Sierra Leone

Sierra Leone: Nation Building participants keep the peace

Originally published
Paramount chiefs are the traditional rulers of Sierra Leone whose rule is an important part of local governance in the Sierra Leonean provinces. With the exception of three vacancies, Sierra Leone has now elected 60 paramount chiefs, who were congratulated personally by President Tejan Kabbah, who toured the provinces at the end of January 2003 to give each elected Paramount chief his official ruling "staff," and to congratulate each one on their victory in what were largely viewed as successful, democratically-run local elections.
Overall, the elections were orderly, and violence-free. In Kabala, however, the Sengbe Chiefdom heated up at one point after the first round of elections since no candidate had received the requisite 55 percent of the vote necessary to avoid a runoff. Alie Marah, a youth leader, claimed victory after winning in the first round of voting and demanded that the chief's staff be handed over immediately. His disgruntled supporters marched and ended up throwing stones at the home of parliamentary leader S.B. Marah, whom they accused of supporting Alhaji Balasama Marah, Alie Marah's principal opponent.

"The situation was really fearful, said Saran Koroma, Kabala Women's Agricultural Representative and a former Nation Building participant. "During the day, when we saw the boys so adamant, we used the "tortoise technique" in resolving conflict. That is, we kept back. After the tension had cooled down a bit, UNAMSIL sent a delegate to ask our group of former Nation Building participants to intervene in helping to calm down the situation. We went to meet with Aly Mara the youth leader but unfortunately, he wasn't around. I was able to meet with his mother though, and through her we convinced Aly Mara to talk to the youths to calm the situation.

"We ourselves spoke to the youths by telling them that we have already got a handful of right in this nation, and that if they are destructive, then our right will escape from us again. They understood what we were saying and they left, and UNAMSIL came in to move out with the Paramount Chief. All this took place in our presence and it was resolved peacefully."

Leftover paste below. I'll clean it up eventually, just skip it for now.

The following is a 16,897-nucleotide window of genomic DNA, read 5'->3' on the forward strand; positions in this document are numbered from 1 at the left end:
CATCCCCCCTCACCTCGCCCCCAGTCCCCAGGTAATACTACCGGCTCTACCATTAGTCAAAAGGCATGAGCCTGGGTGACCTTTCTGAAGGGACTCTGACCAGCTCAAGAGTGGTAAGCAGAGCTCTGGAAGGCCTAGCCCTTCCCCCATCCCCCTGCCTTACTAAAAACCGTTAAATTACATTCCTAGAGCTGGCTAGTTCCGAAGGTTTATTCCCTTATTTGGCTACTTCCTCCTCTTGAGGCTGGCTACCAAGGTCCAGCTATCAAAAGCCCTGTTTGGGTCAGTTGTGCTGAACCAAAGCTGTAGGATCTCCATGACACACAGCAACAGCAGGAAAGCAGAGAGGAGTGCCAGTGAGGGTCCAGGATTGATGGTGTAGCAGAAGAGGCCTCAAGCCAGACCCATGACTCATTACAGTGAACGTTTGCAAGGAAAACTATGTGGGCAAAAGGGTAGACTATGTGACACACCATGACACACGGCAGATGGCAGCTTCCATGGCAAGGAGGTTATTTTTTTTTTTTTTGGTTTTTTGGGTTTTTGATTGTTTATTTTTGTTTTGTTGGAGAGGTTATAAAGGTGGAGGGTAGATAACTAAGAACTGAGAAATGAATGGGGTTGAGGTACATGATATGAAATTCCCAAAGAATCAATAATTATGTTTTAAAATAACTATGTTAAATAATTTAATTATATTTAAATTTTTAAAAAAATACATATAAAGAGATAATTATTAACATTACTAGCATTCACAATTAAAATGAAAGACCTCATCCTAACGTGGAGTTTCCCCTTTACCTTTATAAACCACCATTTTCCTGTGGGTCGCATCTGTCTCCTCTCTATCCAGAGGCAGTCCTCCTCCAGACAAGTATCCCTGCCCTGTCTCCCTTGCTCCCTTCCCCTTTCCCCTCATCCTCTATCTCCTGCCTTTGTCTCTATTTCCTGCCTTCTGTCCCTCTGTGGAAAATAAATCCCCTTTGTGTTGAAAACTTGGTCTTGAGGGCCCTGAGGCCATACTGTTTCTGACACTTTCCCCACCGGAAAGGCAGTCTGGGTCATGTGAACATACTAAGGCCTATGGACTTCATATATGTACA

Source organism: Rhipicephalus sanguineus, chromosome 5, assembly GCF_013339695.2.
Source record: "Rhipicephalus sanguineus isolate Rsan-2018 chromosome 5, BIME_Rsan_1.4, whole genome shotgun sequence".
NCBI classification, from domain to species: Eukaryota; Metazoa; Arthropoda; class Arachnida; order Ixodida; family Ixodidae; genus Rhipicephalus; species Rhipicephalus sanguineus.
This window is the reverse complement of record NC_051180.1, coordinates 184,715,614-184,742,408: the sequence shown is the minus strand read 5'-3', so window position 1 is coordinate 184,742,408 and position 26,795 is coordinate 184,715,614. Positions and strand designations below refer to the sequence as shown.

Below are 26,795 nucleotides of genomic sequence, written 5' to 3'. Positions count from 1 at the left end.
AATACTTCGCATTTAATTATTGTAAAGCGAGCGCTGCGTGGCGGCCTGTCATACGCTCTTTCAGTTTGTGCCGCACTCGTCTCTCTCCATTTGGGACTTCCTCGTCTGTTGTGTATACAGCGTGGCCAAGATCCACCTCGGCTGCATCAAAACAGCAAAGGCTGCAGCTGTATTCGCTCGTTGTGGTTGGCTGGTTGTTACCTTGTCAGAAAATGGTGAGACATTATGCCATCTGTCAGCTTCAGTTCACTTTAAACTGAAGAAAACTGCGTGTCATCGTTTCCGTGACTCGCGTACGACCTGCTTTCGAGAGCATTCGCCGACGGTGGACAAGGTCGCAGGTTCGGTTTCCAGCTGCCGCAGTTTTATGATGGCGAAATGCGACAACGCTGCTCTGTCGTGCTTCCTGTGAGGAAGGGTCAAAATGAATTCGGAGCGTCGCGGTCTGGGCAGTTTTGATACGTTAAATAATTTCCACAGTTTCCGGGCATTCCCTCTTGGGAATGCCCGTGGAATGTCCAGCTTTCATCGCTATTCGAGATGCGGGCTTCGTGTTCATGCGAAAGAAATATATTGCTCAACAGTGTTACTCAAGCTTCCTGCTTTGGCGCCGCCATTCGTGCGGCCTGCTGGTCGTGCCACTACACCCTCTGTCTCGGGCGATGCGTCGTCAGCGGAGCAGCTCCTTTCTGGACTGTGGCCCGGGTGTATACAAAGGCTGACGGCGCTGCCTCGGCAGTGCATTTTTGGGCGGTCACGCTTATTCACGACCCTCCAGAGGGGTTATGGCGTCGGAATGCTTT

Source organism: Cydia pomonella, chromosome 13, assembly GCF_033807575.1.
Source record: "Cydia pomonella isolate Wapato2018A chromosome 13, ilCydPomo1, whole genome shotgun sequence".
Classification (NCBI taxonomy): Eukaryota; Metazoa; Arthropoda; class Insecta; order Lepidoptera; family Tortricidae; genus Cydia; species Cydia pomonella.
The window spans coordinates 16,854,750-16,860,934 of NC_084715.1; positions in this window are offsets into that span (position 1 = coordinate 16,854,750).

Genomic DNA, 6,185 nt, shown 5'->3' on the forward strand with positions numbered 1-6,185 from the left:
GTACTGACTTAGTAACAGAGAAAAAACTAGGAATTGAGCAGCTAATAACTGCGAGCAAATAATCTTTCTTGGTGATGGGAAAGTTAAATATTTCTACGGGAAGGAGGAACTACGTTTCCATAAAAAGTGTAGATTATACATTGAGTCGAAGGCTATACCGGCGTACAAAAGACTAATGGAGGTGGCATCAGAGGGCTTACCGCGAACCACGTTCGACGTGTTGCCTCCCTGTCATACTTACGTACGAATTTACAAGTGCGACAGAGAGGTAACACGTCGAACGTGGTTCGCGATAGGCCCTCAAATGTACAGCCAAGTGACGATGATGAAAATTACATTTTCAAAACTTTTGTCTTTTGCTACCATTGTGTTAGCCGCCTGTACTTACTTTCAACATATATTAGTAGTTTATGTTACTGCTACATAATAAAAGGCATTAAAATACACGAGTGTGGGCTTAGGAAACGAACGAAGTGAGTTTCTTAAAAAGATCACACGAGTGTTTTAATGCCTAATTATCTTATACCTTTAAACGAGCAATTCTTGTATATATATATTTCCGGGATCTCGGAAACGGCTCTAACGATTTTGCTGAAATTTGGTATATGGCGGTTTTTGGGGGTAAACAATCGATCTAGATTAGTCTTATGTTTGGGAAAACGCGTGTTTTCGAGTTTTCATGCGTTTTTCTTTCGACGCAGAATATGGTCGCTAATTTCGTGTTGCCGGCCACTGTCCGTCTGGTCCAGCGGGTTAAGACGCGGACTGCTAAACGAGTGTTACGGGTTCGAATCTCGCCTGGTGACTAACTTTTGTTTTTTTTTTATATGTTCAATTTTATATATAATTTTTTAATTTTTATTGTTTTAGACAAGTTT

Aly Jawara, an Administrator in the local court and another former Nation Building participant, was also close by while the events unfolded, and intervened along with Koroma to talk to the angry crowd. "We went all round to educate the people that there was still a need for a second round of voting. Most of them understood, and the whole process and calmed down." Jawara said he continued to speak to the protesters in the days following the initial rock-throwing incident to assure them that the government would soon be sending in representatives to conduct the second round of elections. He also convinced them that violence would not resolve the problem--it would only make matters worse. The joint interventions of the Nation Building participanats successfully diffused the tensions, and a second round of voting was held on January 24, 2003 without incident, and with Alie Mara winning by a wide margin.

Says Jawara, "We were able to resolve the matter in such a way because of this training we attended. Otherwise, I might have joined the crowd myself. The training helpd me keep my emotions under control and gave me a better perspective on the situation."

Story by Laura Lartigue